From theater and music to film and cultural celebrations, there’s so much to do in the week ahead in and around Chicago.
Here are some of our picks:
Absorb African culture
Washington Park comes alive with a simulated African village during the African Festival of the Arts. Founded 30 years ago as a small fair selling African art objects, it has become a massive four-day event with the theme “Spirit of Africa.” There’s plenty to explore and enjoy ranging from an African marketplace and activities for children to fine arts, authors and books, drumming and food. On the music stages find headliners including the Ohio Players, Donnie McClurkin, Wale, Rotimi, Afro 8, Kinsmen and more. Presented by Africa International House from Aug. 30-Sept. 2, Washington Park, 51st and Cottage Grove. Tickets: $5-$20. Visit aihusa.org.
Seduced in the desert
When David Yazbek and Itamar Moses adapted the 2007 film “The Band’s Visit” for the stage, they created as Ben Brantley in the New York Times wrote “one of the most ravishing musicals you will ever be seduced by.” Directed by David Cromer and making its highly anticipated Chicago debut, the winner of 10 Tony Awards begins with a mix-up at the border as an Egyptian police band winds up stranded over night in a remote village in the middle of the Israeli desert. Israeli actor Sasson Gabay reprises the role of Tewfiq, the band’s conductor, who he portrayed in the film and recently on Broadway. Chilina Kennedy portrays Dina, the proprietor of the town’s café. From Sept. 3-15, Cadillac Palace Theatre, 151 W. Randolph. Tickets: $39-$106. Visit broadwayinchicago.com.
North meets East
The Danish band Mames Babegenush marries its strong Scandinavian roots and elements of jazz with the vibrant dance music and klezmer traditions of Eastern Europe. The six-piece ensemble performs what are sure to be dazzling, dynamic performances at 6 p.m. Sept. 2 ($12), Ravinia, Bennett Gordon Hall, 201 St. Johns, Highland Park (visit ravinia.org) and at 8:30 p.m. Sept. 4 ($10), Old Town School of Folk Music, 4545 N. Lincoln. Visit mames.dk.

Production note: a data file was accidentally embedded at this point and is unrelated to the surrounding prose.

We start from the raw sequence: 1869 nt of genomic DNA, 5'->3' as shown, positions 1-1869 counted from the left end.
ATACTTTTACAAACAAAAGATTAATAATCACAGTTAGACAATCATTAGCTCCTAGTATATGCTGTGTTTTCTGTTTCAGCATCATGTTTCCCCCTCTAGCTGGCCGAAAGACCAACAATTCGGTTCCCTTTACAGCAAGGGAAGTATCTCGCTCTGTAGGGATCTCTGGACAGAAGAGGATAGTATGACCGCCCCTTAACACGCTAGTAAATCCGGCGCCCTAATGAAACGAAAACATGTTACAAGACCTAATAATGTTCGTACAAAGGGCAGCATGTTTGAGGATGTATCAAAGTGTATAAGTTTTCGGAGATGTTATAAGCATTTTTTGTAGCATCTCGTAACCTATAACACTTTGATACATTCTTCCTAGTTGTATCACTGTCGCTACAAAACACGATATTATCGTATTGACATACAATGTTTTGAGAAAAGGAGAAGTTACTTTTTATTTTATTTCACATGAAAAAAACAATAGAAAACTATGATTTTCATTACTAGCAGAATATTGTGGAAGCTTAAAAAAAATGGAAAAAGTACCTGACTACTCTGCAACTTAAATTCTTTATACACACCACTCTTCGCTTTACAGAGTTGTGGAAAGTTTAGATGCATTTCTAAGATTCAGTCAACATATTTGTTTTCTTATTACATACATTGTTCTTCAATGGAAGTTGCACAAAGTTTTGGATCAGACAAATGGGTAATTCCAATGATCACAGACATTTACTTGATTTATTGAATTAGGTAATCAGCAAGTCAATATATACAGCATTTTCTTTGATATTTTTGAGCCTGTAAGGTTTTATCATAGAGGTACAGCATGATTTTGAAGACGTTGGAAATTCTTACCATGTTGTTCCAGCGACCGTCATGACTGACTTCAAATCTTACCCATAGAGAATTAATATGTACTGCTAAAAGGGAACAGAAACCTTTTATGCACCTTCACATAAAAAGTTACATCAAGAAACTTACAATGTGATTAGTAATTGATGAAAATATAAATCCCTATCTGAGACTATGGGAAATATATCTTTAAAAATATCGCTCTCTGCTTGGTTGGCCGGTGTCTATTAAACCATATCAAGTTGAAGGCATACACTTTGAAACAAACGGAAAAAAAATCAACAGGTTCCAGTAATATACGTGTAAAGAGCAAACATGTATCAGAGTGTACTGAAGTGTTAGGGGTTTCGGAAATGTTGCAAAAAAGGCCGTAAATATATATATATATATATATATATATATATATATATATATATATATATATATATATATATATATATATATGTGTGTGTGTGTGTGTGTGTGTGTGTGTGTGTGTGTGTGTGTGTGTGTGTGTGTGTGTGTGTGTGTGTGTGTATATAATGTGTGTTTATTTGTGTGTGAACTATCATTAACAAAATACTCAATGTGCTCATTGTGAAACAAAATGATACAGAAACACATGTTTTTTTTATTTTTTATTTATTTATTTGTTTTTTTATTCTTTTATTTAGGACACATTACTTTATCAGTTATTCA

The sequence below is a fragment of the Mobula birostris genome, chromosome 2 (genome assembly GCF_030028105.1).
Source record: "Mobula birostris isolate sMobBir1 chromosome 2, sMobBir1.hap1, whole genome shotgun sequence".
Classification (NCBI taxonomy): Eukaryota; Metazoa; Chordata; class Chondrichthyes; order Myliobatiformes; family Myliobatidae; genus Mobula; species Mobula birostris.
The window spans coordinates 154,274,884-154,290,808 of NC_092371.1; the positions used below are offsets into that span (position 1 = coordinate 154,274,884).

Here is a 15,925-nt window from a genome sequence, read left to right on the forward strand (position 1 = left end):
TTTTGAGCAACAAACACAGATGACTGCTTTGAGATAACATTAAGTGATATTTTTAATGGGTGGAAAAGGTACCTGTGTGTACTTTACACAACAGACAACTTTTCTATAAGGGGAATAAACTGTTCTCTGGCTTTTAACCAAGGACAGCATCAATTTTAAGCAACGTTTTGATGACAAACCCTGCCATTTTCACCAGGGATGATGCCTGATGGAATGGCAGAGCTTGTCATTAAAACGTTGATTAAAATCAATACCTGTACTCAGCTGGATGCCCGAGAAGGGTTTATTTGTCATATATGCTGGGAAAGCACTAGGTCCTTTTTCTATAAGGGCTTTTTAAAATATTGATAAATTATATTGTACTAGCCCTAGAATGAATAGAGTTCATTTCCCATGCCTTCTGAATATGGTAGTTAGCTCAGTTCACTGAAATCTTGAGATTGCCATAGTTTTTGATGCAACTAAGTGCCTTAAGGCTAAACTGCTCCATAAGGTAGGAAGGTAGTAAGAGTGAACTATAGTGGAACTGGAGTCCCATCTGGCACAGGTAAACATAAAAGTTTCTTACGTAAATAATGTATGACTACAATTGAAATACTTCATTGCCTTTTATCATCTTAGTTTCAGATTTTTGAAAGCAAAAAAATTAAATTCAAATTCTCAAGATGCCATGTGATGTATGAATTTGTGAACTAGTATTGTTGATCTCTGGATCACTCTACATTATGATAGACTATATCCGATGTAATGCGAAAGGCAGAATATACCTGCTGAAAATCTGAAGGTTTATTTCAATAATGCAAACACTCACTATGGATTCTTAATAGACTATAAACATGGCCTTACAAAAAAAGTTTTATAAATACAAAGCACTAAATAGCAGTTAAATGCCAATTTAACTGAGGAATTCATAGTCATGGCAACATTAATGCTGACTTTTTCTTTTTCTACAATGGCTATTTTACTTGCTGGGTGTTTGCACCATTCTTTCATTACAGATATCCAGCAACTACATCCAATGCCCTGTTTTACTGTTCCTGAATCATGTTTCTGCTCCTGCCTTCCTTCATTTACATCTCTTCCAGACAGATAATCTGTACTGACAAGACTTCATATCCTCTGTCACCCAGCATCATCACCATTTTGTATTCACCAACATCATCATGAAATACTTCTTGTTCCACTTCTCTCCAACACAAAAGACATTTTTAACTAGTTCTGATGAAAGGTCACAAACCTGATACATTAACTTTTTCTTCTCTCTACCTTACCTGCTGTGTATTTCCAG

Start the fall theater season with a visit to “Setting the Stage: Objects of Chicago Theatre,” an exhibit that celebrates the myriad ways design is used in stage productions. The many items on display here, from a Frankenstein puppet to costumes and costume sketches, explore how a play’s designers interpret a playwright’s vision into the look of a play on stage. To Jan. 5 at Design Museum of Chicago, 72 E. Randolph. Admission: $5. Visit designchicago.org.
Rock meet country
While he’s best known as the lead guitarist for the rock band Foo Fighters, Chris Shiflett also has dabbled in his own side projects. One takes his rock and roll roots and adds in his love of the old school country sound of Merle Haggard and Buck Owens. His recent release, “Hard Lessons,” was recorded in Nashville with always-in-demand producer Dave Cobb. The original songs are filled with honkytonk heartache and a raw blast of Telecaster twang. Cordovas open at 8 p.m. Sept. 4, Schubas, 3159 N. Southport. Tickets: $15. Visit lh-st.com.
Films off the beaten track
The Chicago Film Society is ready with another season (Sept. 4-Dec. 14) dedicated to screening neglected works of cinema. Programmers dig deep and uncover rarely seen gems including in the coming months tributes to unsung auteurs like A. Edward Sutherland, Edward F. Cline, Erle C. Kenton, Bud Pollard, and Charles Stone III; an archival print of “Over the Edge” introduced by screenwriter Tim Hunter; new restorations from the Academy Film Archive (“Queen of Diamonds”) and the San Francisco Silent Film Festival (“The Signal Tower”); and the rarest of all Robert Altman features — the made-for-TV “Jazz ‘34: Remembrances of Kansas City Swing.” First up is 1933’s “Counselor at Law,” featuring John Barrymore in one of his best performances as a workaholic lawyer whose career and marriage are crumbling. At 7:30 p.m. Sept. 4, Northeastern Illinois University, 3701 W. Bryn Mawr. Admission: $7-$11. For a complete list of films and venues, visit chicagofilmsociety.org.
Composers composing songs
Exploring the diverse work today’s composers are doing in the field of song is the focus of the Collaborative Works Festival. The event begins with songs created by internationally known women composers based in Chicago — Augusta Read Thomas, Stacy Garrop, Shulamit Ran and Lita Grier — and branches out from there to encompass concerts featuring American and international composers. From Sept. 5-8 at various venues. Tickets: $15-$35. Visit caichicago.org.
Mary Houlihan is a local freelance writer.